Interestingly, a second comment that I did not receive from any anti-smoking advocates was that discrimination against smokers in the workplace is something that we as tobacco control practitioners should strongly renounce.
Instead, I heard three major defenses to policies that, by admission of the commenters, do represent workplace discrimination:
1. First, one argument was that although these policies are discriminatory, it doesn't matter because if smokers don't like it, they can simply quit.
2. Second, another argument was that although these policies represent discrimination, it's only smokers we're talking about, and don't we have better and more important things we should be doing with our time as tobacco control practitioners.
3. Third, a rather common argument was that although these policies are discriminatory, they have two advantageous effects: they create a more productive workforce and they improve public health by creating a strong incentive for smokers to quit smoking.
As far as the first argument goes, I think it fails because discrimination is wrong, and we shouldn't require people to change the category in which they belong in order to justify our discriminatory policies.
Can you imagine someone arguing that discrimination against individuals who have tattoos is perfectly fine, because if these individuals want a particular job, they can simply remove their tattoos?
Or in the example above, that a runners-only workplace is perfectly acceptable because if anyone wants to work there they can simply start running 10 miles a week? (and no, I'm not talking about a running store where it might be appropriate to hire only runners)
If anything, I believe that evidence supports that it is far easier to start running 10 miles a week (I did it and I never ran before in my life) or remove a tattoo then it is for many people to quit smoking. But the point is - why should they have to? Discrimination is wrong not because people cannot change the behavior or characteristic at issue, but because they shouldn't have to.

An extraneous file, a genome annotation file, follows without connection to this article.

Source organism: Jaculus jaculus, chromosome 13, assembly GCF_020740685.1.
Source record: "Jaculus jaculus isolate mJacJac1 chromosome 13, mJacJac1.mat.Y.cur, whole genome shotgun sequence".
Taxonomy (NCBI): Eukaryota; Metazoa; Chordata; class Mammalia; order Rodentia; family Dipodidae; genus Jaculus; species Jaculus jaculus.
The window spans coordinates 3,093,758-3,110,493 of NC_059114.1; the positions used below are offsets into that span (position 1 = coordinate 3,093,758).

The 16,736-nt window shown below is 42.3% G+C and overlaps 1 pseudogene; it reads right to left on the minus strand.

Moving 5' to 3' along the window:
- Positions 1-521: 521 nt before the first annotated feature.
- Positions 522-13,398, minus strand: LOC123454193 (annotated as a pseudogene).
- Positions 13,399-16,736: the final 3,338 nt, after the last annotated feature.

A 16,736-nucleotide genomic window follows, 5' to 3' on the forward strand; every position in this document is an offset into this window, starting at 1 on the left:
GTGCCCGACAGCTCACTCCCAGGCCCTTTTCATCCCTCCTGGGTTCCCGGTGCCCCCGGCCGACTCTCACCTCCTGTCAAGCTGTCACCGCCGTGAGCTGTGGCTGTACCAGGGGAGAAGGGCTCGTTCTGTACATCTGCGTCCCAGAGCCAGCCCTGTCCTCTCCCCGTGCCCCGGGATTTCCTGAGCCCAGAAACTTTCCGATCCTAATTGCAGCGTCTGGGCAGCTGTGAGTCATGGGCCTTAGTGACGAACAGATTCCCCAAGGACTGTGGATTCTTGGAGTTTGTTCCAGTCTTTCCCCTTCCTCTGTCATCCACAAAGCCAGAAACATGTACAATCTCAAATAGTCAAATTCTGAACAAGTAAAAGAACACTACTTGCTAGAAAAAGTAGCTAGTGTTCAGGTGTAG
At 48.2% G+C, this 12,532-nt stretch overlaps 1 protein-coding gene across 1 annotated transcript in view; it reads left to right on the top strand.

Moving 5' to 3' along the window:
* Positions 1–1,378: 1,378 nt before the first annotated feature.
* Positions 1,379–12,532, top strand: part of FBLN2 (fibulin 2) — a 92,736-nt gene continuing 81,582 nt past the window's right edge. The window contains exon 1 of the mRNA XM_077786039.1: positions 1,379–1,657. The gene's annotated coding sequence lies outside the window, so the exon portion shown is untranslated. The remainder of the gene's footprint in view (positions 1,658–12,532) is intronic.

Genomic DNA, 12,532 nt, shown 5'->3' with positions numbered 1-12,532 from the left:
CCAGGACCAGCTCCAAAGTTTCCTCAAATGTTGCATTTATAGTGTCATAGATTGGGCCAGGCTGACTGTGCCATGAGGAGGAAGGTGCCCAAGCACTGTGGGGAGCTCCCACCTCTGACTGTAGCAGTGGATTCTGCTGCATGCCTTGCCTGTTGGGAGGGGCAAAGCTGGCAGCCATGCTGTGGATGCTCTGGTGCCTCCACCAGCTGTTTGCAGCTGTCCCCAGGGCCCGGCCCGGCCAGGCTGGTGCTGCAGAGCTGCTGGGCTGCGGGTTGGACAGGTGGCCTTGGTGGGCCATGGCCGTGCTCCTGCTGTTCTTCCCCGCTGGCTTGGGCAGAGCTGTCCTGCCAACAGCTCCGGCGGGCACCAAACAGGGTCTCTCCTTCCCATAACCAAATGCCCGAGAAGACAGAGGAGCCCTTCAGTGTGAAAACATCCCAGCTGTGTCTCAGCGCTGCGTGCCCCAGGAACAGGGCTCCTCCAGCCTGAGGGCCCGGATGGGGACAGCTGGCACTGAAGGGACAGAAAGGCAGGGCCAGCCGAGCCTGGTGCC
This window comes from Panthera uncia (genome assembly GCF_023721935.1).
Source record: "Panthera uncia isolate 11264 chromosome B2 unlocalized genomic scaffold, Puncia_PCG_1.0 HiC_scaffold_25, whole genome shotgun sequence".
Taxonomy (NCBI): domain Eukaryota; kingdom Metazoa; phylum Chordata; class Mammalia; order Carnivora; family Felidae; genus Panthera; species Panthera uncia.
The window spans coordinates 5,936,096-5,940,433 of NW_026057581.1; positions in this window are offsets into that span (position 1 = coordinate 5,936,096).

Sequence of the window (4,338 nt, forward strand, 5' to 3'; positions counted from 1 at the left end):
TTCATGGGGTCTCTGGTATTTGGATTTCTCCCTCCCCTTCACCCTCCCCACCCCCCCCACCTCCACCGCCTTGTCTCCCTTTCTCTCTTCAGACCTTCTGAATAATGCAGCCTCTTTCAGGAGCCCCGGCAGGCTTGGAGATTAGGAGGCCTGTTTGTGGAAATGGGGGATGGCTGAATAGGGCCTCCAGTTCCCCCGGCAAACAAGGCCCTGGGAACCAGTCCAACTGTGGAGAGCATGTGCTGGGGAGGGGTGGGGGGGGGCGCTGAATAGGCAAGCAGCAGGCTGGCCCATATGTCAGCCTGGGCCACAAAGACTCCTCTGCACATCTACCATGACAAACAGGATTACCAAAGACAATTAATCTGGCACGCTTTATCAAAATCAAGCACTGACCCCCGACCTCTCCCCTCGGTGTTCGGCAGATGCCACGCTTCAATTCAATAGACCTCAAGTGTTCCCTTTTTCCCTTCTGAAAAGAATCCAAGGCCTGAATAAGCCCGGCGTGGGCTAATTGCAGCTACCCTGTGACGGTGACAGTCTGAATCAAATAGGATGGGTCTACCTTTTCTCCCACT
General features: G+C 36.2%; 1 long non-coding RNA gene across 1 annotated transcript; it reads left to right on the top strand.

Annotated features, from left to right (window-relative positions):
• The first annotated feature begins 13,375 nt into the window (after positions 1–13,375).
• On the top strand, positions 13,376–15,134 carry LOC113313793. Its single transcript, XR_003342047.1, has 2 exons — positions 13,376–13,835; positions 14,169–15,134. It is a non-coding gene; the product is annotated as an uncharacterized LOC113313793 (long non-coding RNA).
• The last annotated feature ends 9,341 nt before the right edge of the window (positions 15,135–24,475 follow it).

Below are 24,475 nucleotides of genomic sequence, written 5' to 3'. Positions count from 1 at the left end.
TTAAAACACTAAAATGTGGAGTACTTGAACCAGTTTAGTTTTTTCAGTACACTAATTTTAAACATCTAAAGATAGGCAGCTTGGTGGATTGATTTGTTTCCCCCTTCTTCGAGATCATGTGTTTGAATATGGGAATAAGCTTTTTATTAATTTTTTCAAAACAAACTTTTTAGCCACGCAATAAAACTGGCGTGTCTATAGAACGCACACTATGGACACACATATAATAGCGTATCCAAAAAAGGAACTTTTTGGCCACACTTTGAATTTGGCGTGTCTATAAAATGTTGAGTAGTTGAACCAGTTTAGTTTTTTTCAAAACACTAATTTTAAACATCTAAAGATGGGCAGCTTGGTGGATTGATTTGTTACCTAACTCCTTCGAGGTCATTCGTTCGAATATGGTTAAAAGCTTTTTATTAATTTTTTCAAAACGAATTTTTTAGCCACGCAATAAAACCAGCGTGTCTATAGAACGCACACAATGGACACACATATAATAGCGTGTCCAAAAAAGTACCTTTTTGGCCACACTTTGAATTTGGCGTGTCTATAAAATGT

As far as the second argument goes, I think it fails because it's quite callous and insensitive and because I don't think that we as public health practitioners have anything more important to do then to first ensure that we are practicing public health based on sound ethical principles. If it is wrong to discriminate, then we shouldn't support discriminatory policies, no matter how important we think the work on our desk that we'd like to be focusing on might be. Ethics should not be viewed as something that merely gets in the way of what we are trying to accomplish.
And as far as the third argument goes, I think it fails because I do not believe that the ends necessarily justifies the means. Having a more productive workforce may be a good thing, but not if it comes at the expense of discrimination. Reducing smoking rates is also a good thing, but it doesn't justify the use of discrimination as a means to get there.
The rest of the story, then, is that when something is wrong, it is wrong, and it should not be justified or rationalized away. Not only do I believe that discrimination against smokers in employment is wrong, I believe that the issue is important enough that it warrants serious attention in tobacco control.
In many ways, I believe we (the tobacco control movement) are the ones who started society along this path of employment discrimination against smokers. And I think we are the ones who therefore have a responsibility to put an end to it.